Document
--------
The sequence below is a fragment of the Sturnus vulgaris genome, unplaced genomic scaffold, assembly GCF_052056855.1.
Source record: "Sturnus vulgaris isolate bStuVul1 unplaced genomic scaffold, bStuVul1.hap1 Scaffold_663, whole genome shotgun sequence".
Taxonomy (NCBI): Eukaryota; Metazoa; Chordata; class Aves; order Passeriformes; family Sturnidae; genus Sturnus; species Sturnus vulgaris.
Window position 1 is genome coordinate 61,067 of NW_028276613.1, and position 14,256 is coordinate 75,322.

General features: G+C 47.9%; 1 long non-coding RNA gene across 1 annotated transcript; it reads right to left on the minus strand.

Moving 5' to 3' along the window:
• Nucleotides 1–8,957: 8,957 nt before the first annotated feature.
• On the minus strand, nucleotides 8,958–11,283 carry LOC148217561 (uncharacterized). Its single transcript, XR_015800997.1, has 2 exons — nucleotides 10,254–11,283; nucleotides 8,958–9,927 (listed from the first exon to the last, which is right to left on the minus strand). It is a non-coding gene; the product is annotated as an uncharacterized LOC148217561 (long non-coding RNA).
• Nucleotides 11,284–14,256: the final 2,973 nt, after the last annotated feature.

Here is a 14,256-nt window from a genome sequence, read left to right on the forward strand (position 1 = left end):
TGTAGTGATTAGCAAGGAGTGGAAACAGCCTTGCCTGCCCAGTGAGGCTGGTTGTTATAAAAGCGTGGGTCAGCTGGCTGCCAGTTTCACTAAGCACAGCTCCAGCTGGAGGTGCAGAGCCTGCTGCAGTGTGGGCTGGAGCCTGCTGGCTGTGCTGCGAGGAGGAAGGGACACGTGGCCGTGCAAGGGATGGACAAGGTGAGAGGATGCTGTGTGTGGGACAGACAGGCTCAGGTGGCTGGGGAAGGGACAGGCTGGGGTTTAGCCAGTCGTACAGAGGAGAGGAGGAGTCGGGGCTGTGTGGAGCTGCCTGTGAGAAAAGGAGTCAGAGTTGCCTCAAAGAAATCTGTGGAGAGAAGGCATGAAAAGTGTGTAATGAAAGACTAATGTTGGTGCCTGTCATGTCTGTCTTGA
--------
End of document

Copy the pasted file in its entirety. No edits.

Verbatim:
The sequence below is a fragment of the Sturnus vulgaris genome, unplaced genomic scaffold, assembly GCF_052056855.1.
Source record: "Sturnus vulgaris isolate bStuVul1 unplaced genomic scaffold, bStuVul1.hap1 Scaffold_663, whole genome shotgun sequence".
Taxonomy (NCBI): Eukaryota; Metazoa; Chordata; class Aves; order Passeriformes; family Sturnidae; genus Sturnus; species Sturnus vulgaris.
Window position 1 is genome coordinate 61,067 of NW_028276613.1, and position 14,256 is coordinate 75,322.

General features: G+C 47.9%; 1 long non-coding RNA gene across 1 annotated transcript; it reads right to left on the minus strand.

Moving 5' to 3' along the window:
• Nucleotides 1–8,957: 8,957 nt before the first annotated feature.
• On the minus strand, nucleotides 8,958–11,283 carry LOC148217561 (uncharacterized). Its single transcript, XR_015800997.1, has 2 exons — nucleotides 10,254–11,283; nucleotides 8,958–9,927 (listed from the first exon to the last, which is right to left on the minus strand). It is a non-coding gene; the product is annotated as an uncharacterized LOC148217561 (long non-coding RNA).
• Nucleotides 11,284–14,256: the final 2,973 nt, after the last annotated feature.

Here is a 14,256-nt window from a genome sequence, read left to right on the forward strand (position 1 = left end):
TGTAGTGATTAGCAAGGAGTGGAAACAGCCTTGCCTGCCCAGTGAGGCTGGTTGTTATAAAAGCGTGGGTCAGCTGGCTGCCAGTTTCACTAAGCACAGCTCCAGCTGGAGGTGCAGAGCCTGCTGCAGTGTGGGCTGGAGCCTGCTGGCTGTGCTGCGAGGAGGAAGGGACACGTGGCCGTGCAAGGGATGGACAAGGTGAGAGGATGCTGTGTGTGGGACAGACAGGCTCAGGTGGCTGGGGAAGGGACAGGCTGGGGTTTAGCCAGTCGTACAGAGGAGAGGAGGAGTCGGGGCTGTGTGGAGCTGCCTGTGAGAAAAGGAGTCAGAGTTGCCTCAAAGAAATCTGTGGAGAGAAGGCATGAAAAGTGTGTAATGAAAGACTAATGTTGGTGCCTGTCATGTCTGTCTTGA